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Editorial
What is causing smothering in laying hens?
  1. Sabine G. Gebhardt-Henrich, MSc, PhD1,3 and
  2. Ariane Stratmann, MSc, PhD2,3
  1. 1e-mail: sabine.gebhardt@vetsuisse.unibe.ch
  2. 2e-mail: ariane.stratmann@vetsuisse.unibe.ch
  3. 3Center for Proper Housing: Poultry and Rabbits (ZTHZ), Division of Animal Welfare, VPH Institute, University of Bern, 3052 Zollikofen, Switzerland

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LAYING hens crowding in corners or other places in the barn or veranda, ‘piling up’, can lead to the birds smothering each other. This is a well-known but unpredictable event causing losses to producers and negatively affecting animal welfare. The cause and the process of this phenomenon are hard to explain as detection is normally after the incident when a few to several hundred dead laying hens are found. As highlighted in a paper summarised on p 252 of this issue of Veterinary Record by Rayner and others (2016), there are three smothering categories in relation to location and presumed causes: panic smothers, nest box smothers and recurring smothers. The paper is the second part of a questionnaire-based study of smothering in the UK where a preliminary study and the first part of the questionnaire study demonstrated that smothering events were responsible for a sizable portion of overall flock mortality with more than 50 per cent of surveyed flocks being affected (Bright and Johnson 2011), and that the location and timing of the event was variable among farms (Barrett and others 2014). Data for this epidemiological study were obtained from more than 200 farms in the McDonald's Sustainable Egg Supply Group, representing 35 per cent of the UK free-range egg supply.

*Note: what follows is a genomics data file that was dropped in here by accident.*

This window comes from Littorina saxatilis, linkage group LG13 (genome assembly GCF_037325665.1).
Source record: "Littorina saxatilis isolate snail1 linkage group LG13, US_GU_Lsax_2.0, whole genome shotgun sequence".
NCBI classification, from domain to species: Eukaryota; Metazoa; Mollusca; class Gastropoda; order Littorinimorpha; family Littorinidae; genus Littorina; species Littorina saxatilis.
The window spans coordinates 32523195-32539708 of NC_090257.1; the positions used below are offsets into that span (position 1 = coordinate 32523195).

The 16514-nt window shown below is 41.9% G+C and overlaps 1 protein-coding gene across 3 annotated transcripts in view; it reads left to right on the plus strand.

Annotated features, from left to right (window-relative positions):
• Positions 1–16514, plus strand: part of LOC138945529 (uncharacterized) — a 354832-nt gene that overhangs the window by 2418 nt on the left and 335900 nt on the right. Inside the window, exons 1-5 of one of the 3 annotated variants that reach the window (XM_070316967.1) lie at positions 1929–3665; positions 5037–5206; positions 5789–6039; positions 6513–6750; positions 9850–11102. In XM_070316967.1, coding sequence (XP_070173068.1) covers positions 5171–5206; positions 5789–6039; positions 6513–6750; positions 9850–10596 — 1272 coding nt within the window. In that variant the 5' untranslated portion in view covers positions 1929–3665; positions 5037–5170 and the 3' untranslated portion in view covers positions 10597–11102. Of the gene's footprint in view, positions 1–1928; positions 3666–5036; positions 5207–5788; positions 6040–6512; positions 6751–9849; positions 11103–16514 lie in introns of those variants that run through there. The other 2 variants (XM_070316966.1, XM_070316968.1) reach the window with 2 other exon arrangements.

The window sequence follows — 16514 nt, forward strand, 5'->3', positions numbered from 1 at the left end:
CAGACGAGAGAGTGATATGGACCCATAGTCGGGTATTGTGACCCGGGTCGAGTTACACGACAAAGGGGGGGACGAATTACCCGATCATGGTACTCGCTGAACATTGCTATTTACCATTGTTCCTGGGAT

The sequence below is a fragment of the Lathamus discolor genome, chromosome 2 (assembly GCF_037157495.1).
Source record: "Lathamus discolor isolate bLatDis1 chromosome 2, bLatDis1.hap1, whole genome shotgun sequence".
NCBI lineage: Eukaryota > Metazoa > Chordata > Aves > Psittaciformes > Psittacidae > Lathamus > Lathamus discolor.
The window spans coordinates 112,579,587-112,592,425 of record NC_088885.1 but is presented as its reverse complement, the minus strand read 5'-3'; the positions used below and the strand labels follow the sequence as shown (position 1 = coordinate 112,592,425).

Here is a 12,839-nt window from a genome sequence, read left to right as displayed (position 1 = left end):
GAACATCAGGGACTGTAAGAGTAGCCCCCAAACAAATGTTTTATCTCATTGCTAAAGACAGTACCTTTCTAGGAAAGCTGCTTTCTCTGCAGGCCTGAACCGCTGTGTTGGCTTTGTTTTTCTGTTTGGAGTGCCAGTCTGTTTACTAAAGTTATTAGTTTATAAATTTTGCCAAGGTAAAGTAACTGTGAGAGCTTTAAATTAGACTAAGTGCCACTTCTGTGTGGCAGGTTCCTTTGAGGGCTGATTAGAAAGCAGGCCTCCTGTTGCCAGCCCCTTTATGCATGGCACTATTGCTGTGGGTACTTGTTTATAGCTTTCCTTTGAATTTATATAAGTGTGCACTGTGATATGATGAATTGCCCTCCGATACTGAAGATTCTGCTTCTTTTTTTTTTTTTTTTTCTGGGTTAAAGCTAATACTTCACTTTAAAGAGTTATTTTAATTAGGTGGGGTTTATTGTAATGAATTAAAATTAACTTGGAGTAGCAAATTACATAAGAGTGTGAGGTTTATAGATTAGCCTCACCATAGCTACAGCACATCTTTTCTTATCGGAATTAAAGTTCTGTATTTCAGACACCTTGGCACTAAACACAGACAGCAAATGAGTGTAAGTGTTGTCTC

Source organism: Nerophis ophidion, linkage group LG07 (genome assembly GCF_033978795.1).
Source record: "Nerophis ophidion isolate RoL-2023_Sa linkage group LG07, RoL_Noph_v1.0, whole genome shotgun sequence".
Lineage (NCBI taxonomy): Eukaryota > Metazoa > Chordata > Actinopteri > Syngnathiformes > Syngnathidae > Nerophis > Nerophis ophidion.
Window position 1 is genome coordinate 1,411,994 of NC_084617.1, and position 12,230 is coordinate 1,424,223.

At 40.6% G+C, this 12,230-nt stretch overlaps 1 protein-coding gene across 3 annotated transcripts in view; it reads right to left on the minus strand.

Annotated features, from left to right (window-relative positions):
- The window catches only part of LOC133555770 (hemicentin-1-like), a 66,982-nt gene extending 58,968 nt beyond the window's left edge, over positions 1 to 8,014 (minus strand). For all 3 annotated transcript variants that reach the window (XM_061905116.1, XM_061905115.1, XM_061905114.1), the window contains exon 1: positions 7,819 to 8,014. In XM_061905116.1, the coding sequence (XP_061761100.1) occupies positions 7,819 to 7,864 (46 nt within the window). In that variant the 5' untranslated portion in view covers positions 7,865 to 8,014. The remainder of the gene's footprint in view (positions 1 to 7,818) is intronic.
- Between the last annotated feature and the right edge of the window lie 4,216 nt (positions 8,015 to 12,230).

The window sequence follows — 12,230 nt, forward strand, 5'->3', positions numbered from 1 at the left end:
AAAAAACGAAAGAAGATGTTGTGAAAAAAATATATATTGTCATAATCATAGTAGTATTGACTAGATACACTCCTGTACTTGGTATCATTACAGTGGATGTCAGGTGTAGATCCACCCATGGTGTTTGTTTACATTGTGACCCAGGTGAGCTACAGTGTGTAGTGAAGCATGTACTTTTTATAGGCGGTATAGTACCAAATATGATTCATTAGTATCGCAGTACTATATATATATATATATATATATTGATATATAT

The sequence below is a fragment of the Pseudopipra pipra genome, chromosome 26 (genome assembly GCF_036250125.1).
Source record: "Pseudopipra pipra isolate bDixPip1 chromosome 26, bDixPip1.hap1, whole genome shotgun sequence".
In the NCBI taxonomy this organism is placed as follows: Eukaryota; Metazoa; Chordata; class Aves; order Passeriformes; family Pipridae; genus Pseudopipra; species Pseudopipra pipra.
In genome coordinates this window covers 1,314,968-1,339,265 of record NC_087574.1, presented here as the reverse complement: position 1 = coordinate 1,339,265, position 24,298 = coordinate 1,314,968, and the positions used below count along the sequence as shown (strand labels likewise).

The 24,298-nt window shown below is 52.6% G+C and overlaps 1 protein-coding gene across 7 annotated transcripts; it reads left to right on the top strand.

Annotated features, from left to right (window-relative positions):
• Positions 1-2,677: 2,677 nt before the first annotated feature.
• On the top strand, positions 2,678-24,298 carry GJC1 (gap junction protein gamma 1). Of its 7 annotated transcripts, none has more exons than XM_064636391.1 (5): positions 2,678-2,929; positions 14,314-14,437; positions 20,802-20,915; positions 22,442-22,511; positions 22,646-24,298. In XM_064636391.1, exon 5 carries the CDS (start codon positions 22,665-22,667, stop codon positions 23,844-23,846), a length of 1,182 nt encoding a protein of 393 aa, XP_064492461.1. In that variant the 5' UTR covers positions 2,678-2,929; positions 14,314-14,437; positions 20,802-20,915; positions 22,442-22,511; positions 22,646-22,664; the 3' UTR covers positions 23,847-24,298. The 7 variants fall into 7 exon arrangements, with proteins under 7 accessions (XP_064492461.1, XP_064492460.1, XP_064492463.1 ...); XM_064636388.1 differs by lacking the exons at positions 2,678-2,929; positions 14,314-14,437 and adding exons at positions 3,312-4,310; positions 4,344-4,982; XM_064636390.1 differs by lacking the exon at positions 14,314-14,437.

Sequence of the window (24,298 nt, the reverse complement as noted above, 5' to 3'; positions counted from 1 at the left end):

Given that producers detected …

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